Freed journalists back on French soil

Four French journalists taken hostage in Syria arrived home on Sunday to an emotional reunion with family and colleagues after spending 10 months in captivity in the world's most dangerous country for the media. READ () »

French reporters held captive in Syria set free
Didier Francois, Edouard Elias, Pierre Torres and Nicolas Henin. AFP Photo / Chris Huby/ Haytham Pictures/ Torres Family / Benoit Schaeffer

French reporters held captive in Syria set free

Four French journalists held captive in Syria for almost a year were free and "in good health" on Saturday, President Francois Hollande told AFP, saying they would be back in France within hours. READ () »

Euro hunt for French girl ends in her hometown
Europe-wide search for missing French girl ends in her hometown. Photo: AFP

Euro hunt for French girl ends in her hometown

A Europe-wide hunt for a missing 15-year-old French girl ended in her hometown on Friday where she was located with a 48-year-old family friend who was suspected of abducting her. Police believed the friend was suicidal. READ () »

French MP proposes puppy custody law
A French lawmaker wants puppies looked after in case of a divorce. Photo: Robbee/Flickr

French MP proposes puppy custody law

Who gets custody of a dog after a divorce? A French lawmaker has proposed a bill to create a legal framework to answer precisely that and other tricky questions surrounding pets. READ () »

Threat letter to French mosque praises far right
A mosque in the Paris suburbs has gotten a threat tied to the recent election of far-right National Front mayor. Photo: Miguel Medina/AFP

Threat letter to French mosque praises far right

After pork products turned up in the mailbox of a suburban Paris mosque along with a threatening letter praising the town's recently elected far-right National Front mayor, muslims are concerned about a "worrying" local shift. READ () »

'Slavery' protesters slash hundreds of Velib' tires
Hundreds of Velib' bike tires slashed in 'slavery' protest. Photo: Cyril Folliot/AFP

'Slavery' protesters slash hundreds of Velib' tires

Far-left activists slashed the tires on over 360 Velib’ bikes in Paris this week in protest of the ‘slave’ labour the programme’s operator uses to repair vandalized bikes. The vandals could themselves end up 'slave' labour. READ () »

New scandal means more bad news for president
France's president was smacked with his administration's latest embarrassing scandal. Photo: Alain Jocard/AFP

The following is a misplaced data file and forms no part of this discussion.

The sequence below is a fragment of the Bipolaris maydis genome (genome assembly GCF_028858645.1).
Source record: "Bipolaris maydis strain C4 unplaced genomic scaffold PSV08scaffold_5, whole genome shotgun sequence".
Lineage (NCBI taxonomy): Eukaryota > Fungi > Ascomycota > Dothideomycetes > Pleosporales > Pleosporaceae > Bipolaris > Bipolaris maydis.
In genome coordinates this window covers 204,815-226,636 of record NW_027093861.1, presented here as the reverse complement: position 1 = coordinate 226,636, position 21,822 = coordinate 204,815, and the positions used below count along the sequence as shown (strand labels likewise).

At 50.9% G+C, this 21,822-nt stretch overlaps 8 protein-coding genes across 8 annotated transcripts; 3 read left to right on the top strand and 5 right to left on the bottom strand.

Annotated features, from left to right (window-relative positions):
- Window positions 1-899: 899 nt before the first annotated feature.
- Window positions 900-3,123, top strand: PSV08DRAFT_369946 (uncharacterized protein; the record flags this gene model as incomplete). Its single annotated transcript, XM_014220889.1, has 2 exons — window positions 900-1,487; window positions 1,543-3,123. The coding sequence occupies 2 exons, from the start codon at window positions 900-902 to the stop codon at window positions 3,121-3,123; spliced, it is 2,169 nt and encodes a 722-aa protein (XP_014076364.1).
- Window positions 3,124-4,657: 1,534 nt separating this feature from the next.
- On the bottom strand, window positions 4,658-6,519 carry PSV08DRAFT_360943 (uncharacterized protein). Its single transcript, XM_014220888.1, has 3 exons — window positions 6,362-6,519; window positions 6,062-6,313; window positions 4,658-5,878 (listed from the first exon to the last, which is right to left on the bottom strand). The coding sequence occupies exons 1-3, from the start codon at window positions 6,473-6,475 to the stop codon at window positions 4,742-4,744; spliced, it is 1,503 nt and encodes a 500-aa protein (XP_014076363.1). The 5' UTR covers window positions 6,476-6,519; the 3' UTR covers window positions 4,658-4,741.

New scandal means more bad news for president

The latest blow to struggling President François Hollande came on Friday when a close aide quit over allegations he'd used taxpayer money to support a posh lifestyle and appeared to have breached conflict of interest barriers. READ () »

French bank bosses to explain 'indecent' pay
France's economy minister wants bank bosses to explain their "indecent" pay. Photo: Lionel Bonaventure/AFP

French bank bosses to explain 'indecent' pay

France’s economy minister, outraged by huge pay hikes the bosses of the country’s biggest banks have awarded themselves in the past year, called the chiefs to a meeting to “explain” their “indecent” pay. READ () »

Eurostar: Major train delays after two incidents
Multiple incident snarl Eurostar traffic during Easter rush. Photo: Denis Charlet/AFP

Eurostar: Major train delays after two incidents

Hundreds of travelers on Eurostar trains between Paris and London saw hours of delays and cancellations on Thursday night due to back-to-back technical and fatal incidents. Service was supposed to be back to normal on Friday. READ () »

RECEIVE OUR NEWSLETTER AND ALERTS
Society
VIDEO: Take a look inside Paris’s first luxury hotel for cats
Education
French parents are the most laidback about their kids' education. True?
Tech
What do French TV viewers complain about the most? Yes it's English
Business & Money
French tax declarations: The key points to remember
Gallery
French slang: Everyday words you need to know (but use cautiously)
National
Paris cops told to ‘purge’ Roma from posh neighbourhood
International
VIDEO: ‘Anti-French’ Cadillac ad sparks anger in France. See why.
Features
Buying property in France? Here's 10 things you need to think about
National
What will the future map of France look like? The answer lies within.
Politics
'The 27 French regions aren't the problem, it's the 36,000 towns'
Culture
Ex underage call girl Zahia picked to embody Marie Antoinette
Gallery
Buying a house in France? Ten things you need to think about
Advertisement:
National
France bans work emails after 6pm! Sadly it's not quite true.
Opinion
Reader Rants: Why don't the French do charity? Is it down to taxes?
Society
VIDEO: The Paris zoo is back but this time the animals are in charge
National
This will be the most expensive road in France - Only €1.66bn for 12km!
Society
Only in France? Gourmet pensioners party lands village in hot water
National
What's the worst thing to do when you realise you're on the wrong train?
From showers to kissing: Anglos tell Twitter what's weird about France
National
'A big quake will hit France and there will be casualties' - Scientist warns
Culture
After all the dozens of books is France still worth writing about?
Sponsored Article
Why it pays to avoid banks when making overseas transfers
Opinion
Paris or the suburbs - where would you live?
National
VIDEO: Walk the line - crossing the Seine on a tightrope
Latest news from The Local in Switzerland

More news from Switzerland at thelocal.ch

Latest news from The Local in Germany

More news from Germany at thelocal.de

Latest news from The Local in Spain

More news from Spain at thelocal.es

Latest news from The Local in Italy

More news from Italy at thelocal.it

Latest news from The Local in Norway

More news from Norway at thelocal.no

Latest news from The Local in Sweden

More news from Sweden at thelocal.se